Terminator: The Sarah Connor Chronicles





Bob Hoose
Bob Smithouser

TV Series Review

As the effects of the Hollywood writers strike continue to be felt, the networks fill time with unscripted reality shows featuring dancing “stars,” weight-loss challenges and American gladiators. Fox, however, has broken through the filler with a new sci-fi drama, Terminator: The Sarah Connor Chronicles, which was seen its first week by 18.4 million viewers.

Fleshing out the storyline of the R-rated Terminator films, the heroes of this hour-long series seek to prevent a nuclear holocaust set to occur when the world’s computerized defense system, Skynet, becomes self-aware and decides to exterminate mankind. In that post-apocalyptic future, a band of beleaguered humans will stage a comeback, led by a champion named John Connor. But the menacing machines have a plan. Unable to defeat Connor the focused soldier, they attempt to kill Connor the angst-riddled teenager by sending cyborg hit men back in time to assassinate him in our present.

John Connor (Thomas Dekker) is an insecure 15-year-old under the care of roaring mama bear Sarah (Lena Headey). She’s on a quest to stop the apocalypse before it can begin, all the while protecting her cub and pushing him to toughen up for the future’s perils … just in case Skynet can’t be thwarted.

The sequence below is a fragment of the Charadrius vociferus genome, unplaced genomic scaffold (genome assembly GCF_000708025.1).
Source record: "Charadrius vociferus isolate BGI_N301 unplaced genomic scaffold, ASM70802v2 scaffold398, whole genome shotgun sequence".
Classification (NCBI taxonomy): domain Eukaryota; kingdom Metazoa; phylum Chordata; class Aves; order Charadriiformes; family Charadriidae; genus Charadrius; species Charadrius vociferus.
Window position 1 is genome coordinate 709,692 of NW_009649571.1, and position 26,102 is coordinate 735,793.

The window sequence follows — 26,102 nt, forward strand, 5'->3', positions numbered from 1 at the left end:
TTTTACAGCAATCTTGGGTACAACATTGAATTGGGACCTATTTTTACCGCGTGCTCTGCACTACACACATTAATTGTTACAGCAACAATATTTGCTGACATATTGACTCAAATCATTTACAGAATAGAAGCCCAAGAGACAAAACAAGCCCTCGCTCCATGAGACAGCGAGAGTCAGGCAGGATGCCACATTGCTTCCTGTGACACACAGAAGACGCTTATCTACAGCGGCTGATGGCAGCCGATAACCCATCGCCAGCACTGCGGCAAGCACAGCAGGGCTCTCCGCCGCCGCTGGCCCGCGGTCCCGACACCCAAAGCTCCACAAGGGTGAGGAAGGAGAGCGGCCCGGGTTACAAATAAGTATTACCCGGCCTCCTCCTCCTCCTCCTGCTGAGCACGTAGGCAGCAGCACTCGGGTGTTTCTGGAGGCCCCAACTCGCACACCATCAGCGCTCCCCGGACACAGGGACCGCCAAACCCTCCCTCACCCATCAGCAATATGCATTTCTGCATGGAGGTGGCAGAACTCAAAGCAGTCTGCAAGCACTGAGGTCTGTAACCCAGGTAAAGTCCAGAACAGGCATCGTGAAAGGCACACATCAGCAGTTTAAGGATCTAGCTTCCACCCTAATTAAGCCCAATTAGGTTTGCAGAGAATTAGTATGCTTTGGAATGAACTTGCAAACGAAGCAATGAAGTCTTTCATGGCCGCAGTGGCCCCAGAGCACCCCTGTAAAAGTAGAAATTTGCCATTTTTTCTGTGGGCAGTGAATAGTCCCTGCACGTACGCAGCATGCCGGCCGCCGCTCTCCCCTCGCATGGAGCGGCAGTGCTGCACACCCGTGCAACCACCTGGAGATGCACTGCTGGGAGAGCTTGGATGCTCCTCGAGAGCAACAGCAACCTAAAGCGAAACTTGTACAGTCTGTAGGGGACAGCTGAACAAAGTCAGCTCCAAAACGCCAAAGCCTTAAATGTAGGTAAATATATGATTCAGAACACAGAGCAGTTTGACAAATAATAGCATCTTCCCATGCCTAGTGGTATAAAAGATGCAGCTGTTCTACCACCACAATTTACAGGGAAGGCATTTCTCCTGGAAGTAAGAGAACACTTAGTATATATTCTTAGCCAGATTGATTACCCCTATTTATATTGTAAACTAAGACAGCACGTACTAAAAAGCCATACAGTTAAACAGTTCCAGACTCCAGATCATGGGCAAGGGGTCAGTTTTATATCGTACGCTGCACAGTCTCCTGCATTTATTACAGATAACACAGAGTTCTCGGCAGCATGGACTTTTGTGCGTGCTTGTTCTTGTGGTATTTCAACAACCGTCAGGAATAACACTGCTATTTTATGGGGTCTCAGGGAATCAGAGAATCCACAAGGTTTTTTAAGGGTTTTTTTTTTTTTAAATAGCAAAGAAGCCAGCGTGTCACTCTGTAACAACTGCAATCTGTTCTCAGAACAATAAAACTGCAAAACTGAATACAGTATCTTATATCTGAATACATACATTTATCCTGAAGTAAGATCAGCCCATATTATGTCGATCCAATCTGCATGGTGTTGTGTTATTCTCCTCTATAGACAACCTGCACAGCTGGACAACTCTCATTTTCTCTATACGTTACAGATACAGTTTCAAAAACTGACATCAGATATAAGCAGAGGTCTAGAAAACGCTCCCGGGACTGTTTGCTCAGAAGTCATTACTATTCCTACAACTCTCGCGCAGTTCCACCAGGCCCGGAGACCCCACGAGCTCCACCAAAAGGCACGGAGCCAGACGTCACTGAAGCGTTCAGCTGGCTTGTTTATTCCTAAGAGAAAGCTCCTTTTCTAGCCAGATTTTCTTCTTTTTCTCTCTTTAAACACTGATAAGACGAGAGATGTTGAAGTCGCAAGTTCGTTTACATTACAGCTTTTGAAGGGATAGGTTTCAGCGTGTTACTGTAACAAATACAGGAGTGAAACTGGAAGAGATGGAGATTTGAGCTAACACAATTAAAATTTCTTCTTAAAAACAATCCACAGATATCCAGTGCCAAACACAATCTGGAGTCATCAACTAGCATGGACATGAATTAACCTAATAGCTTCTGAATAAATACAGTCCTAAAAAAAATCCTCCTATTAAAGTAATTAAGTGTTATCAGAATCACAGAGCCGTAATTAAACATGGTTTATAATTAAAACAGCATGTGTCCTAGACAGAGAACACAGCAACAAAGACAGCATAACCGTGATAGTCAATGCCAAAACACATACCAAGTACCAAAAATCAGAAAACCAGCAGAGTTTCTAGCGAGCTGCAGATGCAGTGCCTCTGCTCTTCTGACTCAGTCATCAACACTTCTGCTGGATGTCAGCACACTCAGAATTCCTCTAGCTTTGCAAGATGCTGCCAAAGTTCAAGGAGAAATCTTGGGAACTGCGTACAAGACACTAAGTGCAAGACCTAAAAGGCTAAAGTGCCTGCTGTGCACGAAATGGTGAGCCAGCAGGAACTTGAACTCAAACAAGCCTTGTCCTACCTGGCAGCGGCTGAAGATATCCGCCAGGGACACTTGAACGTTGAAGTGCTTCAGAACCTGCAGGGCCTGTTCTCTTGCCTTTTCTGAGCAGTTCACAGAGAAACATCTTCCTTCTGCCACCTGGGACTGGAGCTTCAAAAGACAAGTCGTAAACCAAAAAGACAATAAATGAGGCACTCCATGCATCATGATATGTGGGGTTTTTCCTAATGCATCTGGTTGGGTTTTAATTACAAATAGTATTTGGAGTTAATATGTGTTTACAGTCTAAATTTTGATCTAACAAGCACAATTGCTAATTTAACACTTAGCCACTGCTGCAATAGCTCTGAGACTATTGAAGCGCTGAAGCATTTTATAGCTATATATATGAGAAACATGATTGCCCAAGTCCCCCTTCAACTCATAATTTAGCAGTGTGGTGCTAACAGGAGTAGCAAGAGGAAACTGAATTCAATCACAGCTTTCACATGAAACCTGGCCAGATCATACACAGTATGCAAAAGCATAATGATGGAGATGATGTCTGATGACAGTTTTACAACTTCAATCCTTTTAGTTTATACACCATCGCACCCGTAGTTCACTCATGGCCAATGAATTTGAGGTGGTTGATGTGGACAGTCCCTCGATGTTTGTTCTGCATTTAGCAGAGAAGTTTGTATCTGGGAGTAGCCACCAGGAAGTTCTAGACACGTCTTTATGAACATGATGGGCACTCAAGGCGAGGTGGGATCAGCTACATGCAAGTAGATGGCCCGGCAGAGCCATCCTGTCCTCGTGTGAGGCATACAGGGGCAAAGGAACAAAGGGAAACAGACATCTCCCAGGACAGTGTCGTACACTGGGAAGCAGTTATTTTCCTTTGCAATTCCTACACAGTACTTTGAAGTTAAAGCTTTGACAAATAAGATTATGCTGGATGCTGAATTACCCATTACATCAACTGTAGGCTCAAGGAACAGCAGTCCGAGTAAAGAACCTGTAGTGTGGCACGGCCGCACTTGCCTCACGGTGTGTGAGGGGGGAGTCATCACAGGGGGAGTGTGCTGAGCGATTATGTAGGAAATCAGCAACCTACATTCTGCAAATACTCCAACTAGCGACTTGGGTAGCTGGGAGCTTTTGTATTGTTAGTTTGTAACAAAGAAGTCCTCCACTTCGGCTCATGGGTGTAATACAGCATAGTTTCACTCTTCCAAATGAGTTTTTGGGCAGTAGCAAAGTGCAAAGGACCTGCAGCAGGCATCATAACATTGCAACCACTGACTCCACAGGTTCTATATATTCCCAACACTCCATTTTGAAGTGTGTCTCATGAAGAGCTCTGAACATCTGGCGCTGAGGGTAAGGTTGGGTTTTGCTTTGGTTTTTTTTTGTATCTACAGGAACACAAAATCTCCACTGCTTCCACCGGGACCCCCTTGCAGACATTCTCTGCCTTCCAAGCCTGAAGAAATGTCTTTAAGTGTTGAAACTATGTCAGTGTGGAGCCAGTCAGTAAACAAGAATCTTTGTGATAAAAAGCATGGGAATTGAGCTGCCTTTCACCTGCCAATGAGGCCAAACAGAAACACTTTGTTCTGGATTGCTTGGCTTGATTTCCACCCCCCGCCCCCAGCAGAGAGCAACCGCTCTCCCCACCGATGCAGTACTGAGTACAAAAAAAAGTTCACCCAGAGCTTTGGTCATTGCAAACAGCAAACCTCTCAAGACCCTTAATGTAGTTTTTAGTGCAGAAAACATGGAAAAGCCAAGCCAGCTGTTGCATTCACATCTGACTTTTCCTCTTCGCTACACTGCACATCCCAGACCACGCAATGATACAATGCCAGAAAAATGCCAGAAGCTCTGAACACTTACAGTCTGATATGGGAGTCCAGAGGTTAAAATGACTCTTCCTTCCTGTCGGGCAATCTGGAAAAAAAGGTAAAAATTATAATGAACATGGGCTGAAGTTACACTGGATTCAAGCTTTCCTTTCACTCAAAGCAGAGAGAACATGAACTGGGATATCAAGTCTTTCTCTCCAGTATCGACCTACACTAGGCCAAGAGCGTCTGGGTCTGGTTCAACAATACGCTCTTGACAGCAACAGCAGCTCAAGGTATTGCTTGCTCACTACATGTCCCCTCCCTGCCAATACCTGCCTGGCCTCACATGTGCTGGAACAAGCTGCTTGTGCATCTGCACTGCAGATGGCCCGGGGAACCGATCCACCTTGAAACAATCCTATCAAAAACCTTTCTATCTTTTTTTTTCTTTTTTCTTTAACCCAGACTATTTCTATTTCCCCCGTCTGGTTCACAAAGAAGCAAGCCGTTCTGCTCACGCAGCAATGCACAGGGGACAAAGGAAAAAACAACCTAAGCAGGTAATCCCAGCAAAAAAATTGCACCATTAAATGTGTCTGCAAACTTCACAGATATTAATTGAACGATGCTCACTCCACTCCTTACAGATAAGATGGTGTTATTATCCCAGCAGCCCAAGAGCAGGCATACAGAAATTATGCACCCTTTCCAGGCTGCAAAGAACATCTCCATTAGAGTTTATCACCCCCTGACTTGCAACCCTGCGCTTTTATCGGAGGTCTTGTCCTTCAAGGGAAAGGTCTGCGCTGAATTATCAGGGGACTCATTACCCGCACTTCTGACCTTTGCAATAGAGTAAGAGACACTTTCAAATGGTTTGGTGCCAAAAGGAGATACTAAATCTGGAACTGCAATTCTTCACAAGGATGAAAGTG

John, however, only wants to go to school like a normal kid—at least when he and mom aren’t running from homicidal, wall-crunching behemoths that can shrug off a shotgun blast to the face. The fugitive Connors (the government is after them too) are aided by Cameron (Summer Glau), a pretty young terminator sent back by the human alliance to protect them. She looks petite but mixes it up with the big bots in violent hand-to-hand combat. (Robots or not, it’s unsettling to see men assault a young woman this way.)

Special effects are the real star of this fast-paced actioner. From cyborgs with gleaming endoskeletons penetrating human skin to dream sequences of nuclear annihilation, Chronicles has motion picture-style moxie. But it treads dangerously close to its R-rated origins, with cyborgs taking lots of abuse and gory violence befalling those who get in the machines’ way (sprays of blood, a decapitation, eyes plucked out).

Furthermore, the show’s creators have shown questionable judgment in this age of school shootings by having a killer robot disguised as John’s teacher pull a gun from his leg and open fire in class. There has also been a graphic teen suicide.

Indeed, despite a challenge in one episode for humans to act on their capacity to show compassion, the show’s redemptive value has been thin. It has instead exploited violence, immodest attire and nudity, littering scripts with profanities such as “h—,” “d–n,” “a–” and “b–ch.” Come to think of it, if those striking writers can’t do any better than this, maybe it’s time for a changing of the guard. Hasta la vista, baby.

Episodes Reviewed: Jan. 13, 14, 21, 2008

Episode Reviews

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Bob Hoose
Bob Hoose

After spending more than two decades touring, directing, writing and producing for Christian theater and radio (most recently for Adventures in Odyssey, which he still contributes to), Bob joined the Plugged In staff to help us focus more heavily on video games. He is also one of our primary movie reviewers.

Bob Smithouser

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